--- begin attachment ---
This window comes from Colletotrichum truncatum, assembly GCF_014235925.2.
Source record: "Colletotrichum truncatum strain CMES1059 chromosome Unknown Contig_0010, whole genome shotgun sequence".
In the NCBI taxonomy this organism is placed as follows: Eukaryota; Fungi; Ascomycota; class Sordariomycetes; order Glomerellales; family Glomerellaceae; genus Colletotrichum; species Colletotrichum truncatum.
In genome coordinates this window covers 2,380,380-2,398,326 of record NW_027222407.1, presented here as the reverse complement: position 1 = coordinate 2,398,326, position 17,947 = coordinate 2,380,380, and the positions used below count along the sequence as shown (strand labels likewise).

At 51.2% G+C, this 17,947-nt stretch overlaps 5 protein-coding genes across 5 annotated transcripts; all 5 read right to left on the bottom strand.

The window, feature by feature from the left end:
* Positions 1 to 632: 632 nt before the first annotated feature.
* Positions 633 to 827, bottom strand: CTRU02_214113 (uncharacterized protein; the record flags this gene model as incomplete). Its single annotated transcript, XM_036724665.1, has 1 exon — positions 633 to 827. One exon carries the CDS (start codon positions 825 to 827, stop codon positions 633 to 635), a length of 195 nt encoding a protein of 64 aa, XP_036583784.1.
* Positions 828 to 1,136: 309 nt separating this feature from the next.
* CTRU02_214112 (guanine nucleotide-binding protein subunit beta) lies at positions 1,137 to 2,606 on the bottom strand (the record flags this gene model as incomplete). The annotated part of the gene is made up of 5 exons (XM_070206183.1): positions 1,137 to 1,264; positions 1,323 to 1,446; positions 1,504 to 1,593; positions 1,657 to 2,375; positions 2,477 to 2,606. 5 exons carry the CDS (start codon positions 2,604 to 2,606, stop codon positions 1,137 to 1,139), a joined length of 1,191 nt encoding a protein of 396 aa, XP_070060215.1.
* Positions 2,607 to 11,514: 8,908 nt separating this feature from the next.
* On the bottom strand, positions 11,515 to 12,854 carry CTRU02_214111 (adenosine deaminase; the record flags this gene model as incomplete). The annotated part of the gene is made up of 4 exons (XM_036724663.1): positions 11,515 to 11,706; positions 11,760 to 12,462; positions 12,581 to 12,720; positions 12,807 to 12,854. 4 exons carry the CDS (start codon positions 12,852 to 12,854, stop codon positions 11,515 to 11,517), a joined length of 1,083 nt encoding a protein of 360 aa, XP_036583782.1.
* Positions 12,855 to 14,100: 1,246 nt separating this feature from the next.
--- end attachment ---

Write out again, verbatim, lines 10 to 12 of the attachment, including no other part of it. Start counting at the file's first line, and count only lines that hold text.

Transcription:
* CTRU02_214112 (guanine nucleotide-binding protein subunit beta) lies at positions 1,137 to 2,606 on the bottom strand (the record flags this gene model as incomplete). The annotated part of the gene is made up of 5 exons (XM_070206183.1): positions 1,137 to 1,264; positions 1,323 to 1,446; positions 1,504 to 1,593; positions 1,657 to 2,375; positions 2,477 to 2,606. 5 exons carry the CDS (start codon positions 2,604 to 2,606, stop codon positions 1,137 to 1,139), a joined length of 1,191 nt encoding a protein of 396 aa, XP_070060215.1.
* Positions 2,607 to 11,514: 8,908 nt separating this feature from the next.
* On the bottom strand, positions 11,515 to 12,854 carry CTRU02_214111 (adenosine deaminase; the record flags this gene model as incomplete). The annotated part of the gene is made up of 4 exons (XM_036724663.1): positions 11,515 to 11,706; positions 11,760 to 12,462; positions 12,581 to 12,720; positions 12,807 to 12,854. 4 exons carry the CDS (start codon positions 12,852 to 12,854, stop codon positions 11,515 to 11,517), a joined length of 1,083 nt encoding a protein of 360 aa, XP_036583782.1.